State officials said this week the state of Delaware owns the water and the lake bed beneath Rehoboth's Silver Lake.
That finding is based on public land surveys commissioned by the General Assembly in the late 1970s, Department of Natural Resources and Environmental Control officials say.
Still, some issues remain ambiguous.
Deputy Secretary David Small said public land surveys completed in 1978 were primarily focused on the boundaries of oceanfront lots, not lakefront lots. As issues with Silver Lake have arisen in recent years, state officials took another look at the surveys and determined that the lake and lake bed are public land.
The department is still sorting through the rights of property owners around the lake, some of whom claim property into the lake. Small said DNREC is still assessing property rights that may have been conveyed to surrounding landowners through the years. Because the public lands survey show only the shoreline and not boundary lines, Small said DNREC must examine the deeds of lakefront property owners to determine who owns what.
Small said he does not know how many Silver Lake property owners have deeds showing their property extends into the lake.
Lakefront property owners have claimed land into the lake twice in the past two years, both times drawing the ire of lake advocates and city officials.
The first instance was the house at Lot 6 Silver Lane, which was granted a building permit because it met city setback requirements, partly by claiming the property line lies in the lake. Citizens from Save Our Lakes Alliance3 and the Rehoboth Beach Homeowner’s Association banded together with neighbors to appeal the building permit, but the city’s board of adjustment declined to hear the case because the appeal was not filed within 30 days of the date the building permit was issued.
Ironically, a member of the board, the only one to vote yes on hearing the appeal, is now at the center of the second lake-building controversy.
Frank Cooper began building a dock and gazebo at his new house on East Lake Drive after the city passed a moratorium banning building within 15 feet of the lake. Cooper’s dock does not touch the land, and city officials have said the dock is in the lake, which is not within the city’s jurisdiction.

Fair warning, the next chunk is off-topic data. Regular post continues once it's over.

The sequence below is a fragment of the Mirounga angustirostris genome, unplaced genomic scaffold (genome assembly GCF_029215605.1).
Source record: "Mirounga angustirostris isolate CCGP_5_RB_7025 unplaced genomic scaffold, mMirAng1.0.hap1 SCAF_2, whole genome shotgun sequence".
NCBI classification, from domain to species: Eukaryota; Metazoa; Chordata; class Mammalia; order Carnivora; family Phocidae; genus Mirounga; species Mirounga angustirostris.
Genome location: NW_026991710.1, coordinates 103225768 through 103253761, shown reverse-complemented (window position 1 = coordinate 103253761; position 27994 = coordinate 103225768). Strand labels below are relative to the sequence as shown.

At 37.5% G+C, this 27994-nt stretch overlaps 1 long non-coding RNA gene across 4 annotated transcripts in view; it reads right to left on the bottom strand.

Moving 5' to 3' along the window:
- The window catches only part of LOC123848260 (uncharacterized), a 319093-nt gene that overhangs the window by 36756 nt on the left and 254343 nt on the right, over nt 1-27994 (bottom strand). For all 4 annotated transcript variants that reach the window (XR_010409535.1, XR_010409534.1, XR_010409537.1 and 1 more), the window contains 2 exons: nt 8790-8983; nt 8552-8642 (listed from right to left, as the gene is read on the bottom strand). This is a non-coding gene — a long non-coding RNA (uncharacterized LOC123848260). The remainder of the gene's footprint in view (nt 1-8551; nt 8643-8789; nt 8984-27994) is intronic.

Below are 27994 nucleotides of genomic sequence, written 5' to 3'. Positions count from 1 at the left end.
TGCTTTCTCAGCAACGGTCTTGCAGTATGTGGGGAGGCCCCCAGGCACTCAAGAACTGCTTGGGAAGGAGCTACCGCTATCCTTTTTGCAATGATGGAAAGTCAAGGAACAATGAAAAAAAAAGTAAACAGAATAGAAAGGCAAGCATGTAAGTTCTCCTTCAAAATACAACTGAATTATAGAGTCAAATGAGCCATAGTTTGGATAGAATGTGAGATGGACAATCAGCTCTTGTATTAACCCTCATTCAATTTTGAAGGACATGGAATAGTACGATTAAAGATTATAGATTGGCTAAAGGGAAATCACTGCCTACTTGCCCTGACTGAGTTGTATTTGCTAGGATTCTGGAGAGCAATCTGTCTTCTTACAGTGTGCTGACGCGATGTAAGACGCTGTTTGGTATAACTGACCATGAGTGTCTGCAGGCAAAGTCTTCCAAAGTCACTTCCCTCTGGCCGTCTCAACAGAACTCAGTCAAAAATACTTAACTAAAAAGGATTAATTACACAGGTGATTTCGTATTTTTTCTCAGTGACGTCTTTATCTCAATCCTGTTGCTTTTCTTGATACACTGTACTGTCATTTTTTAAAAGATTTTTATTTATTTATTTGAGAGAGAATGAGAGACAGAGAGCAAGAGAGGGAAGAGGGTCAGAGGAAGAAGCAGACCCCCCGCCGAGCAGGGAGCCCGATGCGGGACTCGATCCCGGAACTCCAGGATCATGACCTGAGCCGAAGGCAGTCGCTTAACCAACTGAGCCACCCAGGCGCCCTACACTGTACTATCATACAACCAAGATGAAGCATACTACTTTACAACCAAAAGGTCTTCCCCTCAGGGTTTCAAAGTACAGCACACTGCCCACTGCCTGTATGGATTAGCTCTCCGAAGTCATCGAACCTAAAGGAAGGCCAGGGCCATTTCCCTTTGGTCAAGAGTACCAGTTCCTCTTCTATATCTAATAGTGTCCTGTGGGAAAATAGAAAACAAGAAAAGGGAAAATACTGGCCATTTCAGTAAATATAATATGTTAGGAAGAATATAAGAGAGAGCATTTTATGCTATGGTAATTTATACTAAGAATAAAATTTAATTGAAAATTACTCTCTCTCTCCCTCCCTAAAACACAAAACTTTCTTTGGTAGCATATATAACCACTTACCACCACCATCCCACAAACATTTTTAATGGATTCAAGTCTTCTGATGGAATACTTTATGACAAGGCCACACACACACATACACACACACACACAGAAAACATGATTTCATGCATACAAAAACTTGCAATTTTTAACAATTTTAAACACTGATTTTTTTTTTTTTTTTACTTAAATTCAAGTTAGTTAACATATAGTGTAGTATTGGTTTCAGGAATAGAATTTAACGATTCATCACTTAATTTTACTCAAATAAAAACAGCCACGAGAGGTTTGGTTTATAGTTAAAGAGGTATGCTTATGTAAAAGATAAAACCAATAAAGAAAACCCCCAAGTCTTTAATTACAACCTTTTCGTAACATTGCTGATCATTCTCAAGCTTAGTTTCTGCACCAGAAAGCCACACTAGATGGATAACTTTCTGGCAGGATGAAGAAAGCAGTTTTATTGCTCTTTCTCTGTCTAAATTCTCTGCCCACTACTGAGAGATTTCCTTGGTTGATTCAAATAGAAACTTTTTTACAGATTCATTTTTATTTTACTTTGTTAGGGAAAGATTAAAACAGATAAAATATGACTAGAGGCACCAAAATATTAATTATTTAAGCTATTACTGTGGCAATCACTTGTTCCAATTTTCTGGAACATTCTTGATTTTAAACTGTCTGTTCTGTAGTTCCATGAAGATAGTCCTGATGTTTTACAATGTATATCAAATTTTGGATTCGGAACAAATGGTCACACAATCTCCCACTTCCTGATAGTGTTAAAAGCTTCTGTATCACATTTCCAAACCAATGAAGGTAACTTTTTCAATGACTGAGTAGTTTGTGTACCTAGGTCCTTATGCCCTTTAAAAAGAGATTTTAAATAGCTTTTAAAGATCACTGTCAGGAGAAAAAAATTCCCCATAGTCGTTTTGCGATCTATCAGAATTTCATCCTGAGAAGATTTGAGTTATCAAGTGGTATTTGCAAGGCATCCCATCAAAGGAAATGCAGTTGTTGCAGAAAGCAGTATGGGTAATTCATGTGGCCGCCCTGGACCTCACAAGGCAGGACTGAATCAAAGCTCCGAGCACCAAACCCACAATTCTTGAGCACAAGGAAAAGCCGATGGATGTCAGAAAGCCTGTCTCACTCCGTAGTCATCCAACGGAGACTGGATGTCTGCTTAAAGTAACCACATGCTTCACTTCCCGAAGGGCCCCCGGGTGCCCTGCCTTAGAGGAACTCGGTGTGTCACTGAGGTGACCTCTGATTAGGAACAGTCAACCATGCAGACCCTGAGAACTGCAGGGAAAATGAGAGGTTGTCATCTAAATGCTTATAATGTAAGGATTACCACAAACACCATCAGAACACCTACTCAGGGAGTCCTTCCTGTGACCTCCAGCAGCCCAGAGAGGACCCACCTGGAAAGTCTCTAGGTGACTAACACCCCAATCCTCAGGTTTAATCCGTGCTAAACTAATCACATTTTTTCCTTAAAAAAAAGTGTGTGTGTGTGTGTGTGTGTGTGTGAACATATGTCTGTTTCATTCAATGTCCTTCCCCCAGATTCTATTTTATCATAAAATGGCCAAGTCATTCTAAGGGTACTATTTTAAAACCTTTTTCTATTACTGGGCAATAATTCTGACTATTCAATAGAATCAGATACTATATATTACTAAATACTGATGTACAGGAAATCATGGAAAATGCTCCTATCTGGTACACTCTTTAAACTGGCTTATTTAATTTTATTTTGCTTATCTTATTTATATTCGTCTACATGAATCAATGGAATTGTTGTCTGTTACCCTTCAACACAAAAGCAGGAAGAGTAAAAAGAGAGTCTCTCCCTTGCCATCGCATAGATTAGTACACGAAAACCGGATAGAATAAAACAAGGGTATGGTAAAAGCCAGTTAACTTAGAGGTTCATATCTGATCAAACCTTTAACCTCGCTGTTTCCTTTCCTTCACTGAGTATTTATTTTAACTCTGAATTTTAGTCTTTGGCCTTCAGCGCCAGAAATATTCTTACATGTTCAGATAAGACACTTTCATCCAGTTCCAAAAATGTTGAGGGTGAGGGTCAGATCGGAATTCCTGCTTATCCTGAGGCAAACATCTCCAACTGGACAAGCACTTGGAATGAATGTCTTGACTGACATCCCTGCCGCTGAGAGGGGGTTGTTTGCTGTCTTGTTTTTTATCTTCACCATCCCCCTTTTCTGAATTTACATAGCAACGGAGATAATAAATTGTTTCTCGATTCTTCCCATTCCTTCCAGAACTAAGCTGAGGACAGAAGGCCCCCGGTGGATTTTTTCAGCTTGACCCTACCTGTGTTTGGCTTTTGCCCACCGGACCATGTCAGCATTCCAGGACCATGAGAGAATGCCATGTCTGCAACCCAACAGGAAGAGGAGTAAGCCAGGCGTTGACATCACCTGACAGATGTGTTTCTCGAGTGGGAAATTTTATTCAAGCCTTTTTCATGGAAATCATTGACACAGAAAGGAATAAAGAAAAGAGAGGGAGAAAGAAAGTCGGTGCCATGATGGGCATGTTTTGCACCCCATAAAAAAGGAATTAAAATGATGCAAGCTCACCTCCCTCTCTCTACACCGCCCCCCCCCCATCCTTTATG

Cooper, who said his agreement to buy the house included riparian rights, contacted DNREC before building the dock, which Small confirmed. Small said Cooper inquired about a subaqueous lands permit to build the dock. However, Small said it is DNREC's position that the Delaware Subaqueous Lands Act does not apply to Silver Lake because it does not connect to another state-owned body of water. Asked who has the jurisdiction to grant permits for building in Silver Lake, Small said he did not know.
Mayor Sam Cooper said he can not understand the state’s position because DNREC says the state owns Silver Lake, yet the lake's subaqueous land is not regulated by the Subaqueous Lands Act.
Small said the situation with Cooper’s dock highlights the need for DNREC to be consistent and equitable to lakefront property owners in establishing its ownership over the lake. He said the department would prefer to conduct more research, go through some kind of public process and then take action that has legal standing.
While there is no timetable for this, Small said, “We need to do it sooner rather than later.” He said the public process would not only have to include the public, but also Rehoboth, Dewey Beach and Sussex County, whose jurisdictions the lake lies in.
Meanwhile, Rehoboth officials are pushing forward with two measures included in the planning commission’s report on improving the health of the lakes: a 10-foot no-build zone for lakefront properties and site-plan review for any new construction within 25 feet of the lake’s edge.
Mayor Sam Cooper said other than those two measures, there’s not much more the city can do until DNREC makes it clear what its responsibilities for the lake will be. Cooper said the commissioners should discuss the 10-foot no-build zone ordinance because the city’s moratorium is due to expire Friday, Feb. 15.
“We need to discuss and decide to either extend it, let it die or have an ordinance,” he said.
Cooper said the city is also forging ahead with the proposed ordinances because city officials and not the state regulate zoning.
Still, Cooper said there is work to be done to coordinate with DNREC officials so city departments, such as building and licensing, can enforce city code. Cooper said issues that must be worked out include gazebos and docks.
“Will they be allowed? Will the ones that are there have to be taken out? Will there be sunsetting?” Cooper asked.
Small said DNREC has taken ownership of other bodies of water in the state, mostly ponds, that already had docks built on them, and that in those situations, existing docks were allowed to stay but no new docks were permitted.
Commissioners to meet Feb. 4
The commissioners will discuss a draft ordinance of the 10-foot no-build zone at their 9 a.m., Monday, Feb. 4 workshop, while a public hearing will be held Friday, Feb. 15, on the site-plan review ordinance.
Besides the 10-foot no-build zone, the Rehoboth commissioners will also discuss the information technology department with new director Max Hamby.
The commissioners will discuss a draft emergency operations plan, Boardwalk amenities and an update on state requirements for commercial recycling.
Finally, the commissioners will discuss the 2013-14 budget and will hear committee reports from the Communications Committee and the Streets and Transportation Committee.